Typhoon Mangkhut: In Hong Kong, skyscrapers oscillate and roofs fly away

The supertyphon, considered the most powerful storm of the year, killed about thirty people in the Philippines before hitting Hong Kong.

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In Hong Kong, after Typhoon Mangkhut, September 16, 2018.

After to have caused the death of thirty people in the north of the Philippines, the supertyphon Mangkhut, considered the most powerful storm of the year, fell on Hong Kong where the highest level of alert (the signal T10) was declared Sunday morning September 16th. This huge hurricane, which is about 900 kilometers in diameter – comparable to that of France – had weakened over the Philippines and re-emerged in the South China Sea.

At noon (local time), the Meteorological Observatory of the former British colony, now known as the "Special Administrative Region of China" since 1997, reported having already recorded gusts of 256 km / h and sustained winds of 190 km / h, speeds exceeding previous records. The whole territory was caught in a whitish sky, with roars of wind regularly interrupted by the sounds of breakage and collapses of billboards, bins detected and unidentified flying furniture …

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In a shelter in the village of Lei Yu Mun during Typhoon Mangkhut in Hong Kong, September 16, 2018.

A huge crane turns like a wind vane

Neighborhoods normally lively on Sundays were deserted. As a precaution and habit, the windows of Hong Kong's thousands of skyscrapers had been crossed with large bars of tape. This did not prevent a recent office building from to lose most of its windows in the Hung Hom district, the wind then taking over the strip. Videos shared on social networks show, in addition to some disemboweled facades, heavy branches of trees flying like strands of straw, a huge crane turning like a wind vane, a collapsing high wall and some flying roofs. To the naked eye, some buildings seem to oscillate.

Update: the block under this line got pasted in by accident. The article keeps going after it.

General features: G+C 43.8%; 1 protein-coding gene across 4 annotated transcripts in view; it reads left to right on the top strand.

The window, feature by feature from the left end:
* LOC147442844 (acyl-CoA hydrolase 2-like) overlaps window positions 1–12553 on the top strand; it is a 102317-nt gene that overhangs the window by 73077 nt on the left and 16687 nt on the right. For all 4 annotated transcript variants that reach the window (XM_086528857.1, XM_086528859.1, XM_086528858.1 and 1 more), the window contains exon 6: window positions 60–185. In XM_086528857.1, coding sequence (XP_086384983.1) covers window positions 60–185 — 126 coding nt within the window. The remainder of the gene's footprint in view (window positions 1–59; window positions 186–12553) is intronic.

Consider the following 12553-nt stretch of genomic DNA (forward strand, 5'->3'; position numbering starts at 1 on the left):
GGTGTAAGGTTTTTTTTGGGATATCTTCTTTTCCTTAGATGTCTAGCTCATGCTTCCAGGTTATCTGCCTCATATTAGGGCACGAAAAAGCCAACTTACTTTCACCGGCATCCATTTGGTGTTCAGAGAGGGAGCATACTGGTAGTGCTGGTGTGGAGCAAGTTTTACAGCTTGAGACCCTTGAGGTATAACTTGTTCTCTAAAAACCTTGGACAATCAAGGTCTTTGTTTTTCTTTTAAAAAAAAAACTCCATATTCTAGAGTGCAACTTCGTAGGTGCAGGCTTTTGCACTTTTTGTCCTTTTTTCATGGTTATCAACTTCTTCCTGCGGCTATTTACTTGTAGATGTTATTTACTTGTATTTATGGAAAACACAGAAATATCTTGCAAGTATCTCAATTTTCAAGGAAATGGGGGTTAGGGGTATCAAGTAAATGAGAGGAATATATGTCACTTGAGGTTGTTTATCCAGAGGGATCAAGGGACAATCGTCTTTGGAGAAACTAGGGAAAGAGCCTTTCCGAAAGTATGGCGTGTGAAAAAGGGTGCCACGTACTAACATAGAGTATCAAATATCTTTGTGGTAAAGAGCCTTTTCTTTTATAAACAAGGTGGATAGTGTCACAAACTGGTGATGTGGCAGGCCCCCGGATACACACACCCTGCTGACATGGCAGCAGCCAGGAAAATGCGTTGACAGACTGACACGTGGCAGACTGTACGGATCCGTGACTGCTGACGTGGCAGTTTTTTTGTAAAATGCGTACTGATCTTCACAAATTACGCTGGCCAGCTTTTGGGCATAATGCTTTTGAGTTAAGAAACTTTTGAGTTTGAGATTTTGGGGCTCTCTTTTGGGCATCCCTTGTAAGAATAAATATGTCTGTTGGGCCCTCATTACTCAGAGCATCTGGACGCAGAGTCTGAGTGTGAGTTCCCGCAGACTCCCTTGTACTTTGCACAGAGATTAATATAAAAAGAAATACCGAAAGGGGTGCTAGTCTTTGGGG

In some villages of the new territories – mainland of Hong Kong territory – several areas were completely flooded, cars floating like bottles to the sea banging against the walls of houses. Several scaffoldings have broken down and partially collapsed in the very popular neighborhoods of Causeway Bay and Kowloon. In the various ports of Hong Kong, the situation was also chaotic. In the port of Aberdeen, south of the island, several junks – large pleasure boats – have unhooked their rings, some have sunk.

In the neighboring Chinese port of Shenzhen dozens of containers have fallen into the water. The low tide expected at the end of the day should mitigate the rise of the waters in the port and on all the floodable parts of the territory.

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The village of Lei Yu Mun in Hong Kong, September 16, 2018.

"If to prepare at worst "

The traffic, almost nonexistent, was interrupted in several hotspots, some bridges and tunnels were blocked by debris. At Hongkong airport, most flights have been canceled and Cathay Pacific has scheduled the cancellation of more than 400 flights over the next three days.

The eye of the typhoon has come closer to Hong Kong in the early afternoon but, according to the weather forecast, the storm should Carry on to make feel throughout the day and part of the night from Sunday to Monday.

Hong Kong is familiar with typhoons even though supertyphons or level 10 warnings remain exceptional. Since Friday, Hong Kong residents and residents of the southern coast of China have been asked to "Prepare for the worst" by the authorities. All the departments of the government of Hong Kong have activated their highest level of emergency plans for parry possible consequences. The inhabitants of two low islands had been evacuated on Saturday title and more than 600 poorly housed people were accommodated in shelters.

In Macau, an hour away by ferry from the Pearl River delta, where Supertyphon Hato had killed 12 people in August 2017, the government to close all casinos Saturday night. By midday Sunday, Hong Kong hospitals reported treating 34 wounded. Even though some experts are already talking about tens of billions of dollars in damage, it is still far too early to assess the extent of the destruction.

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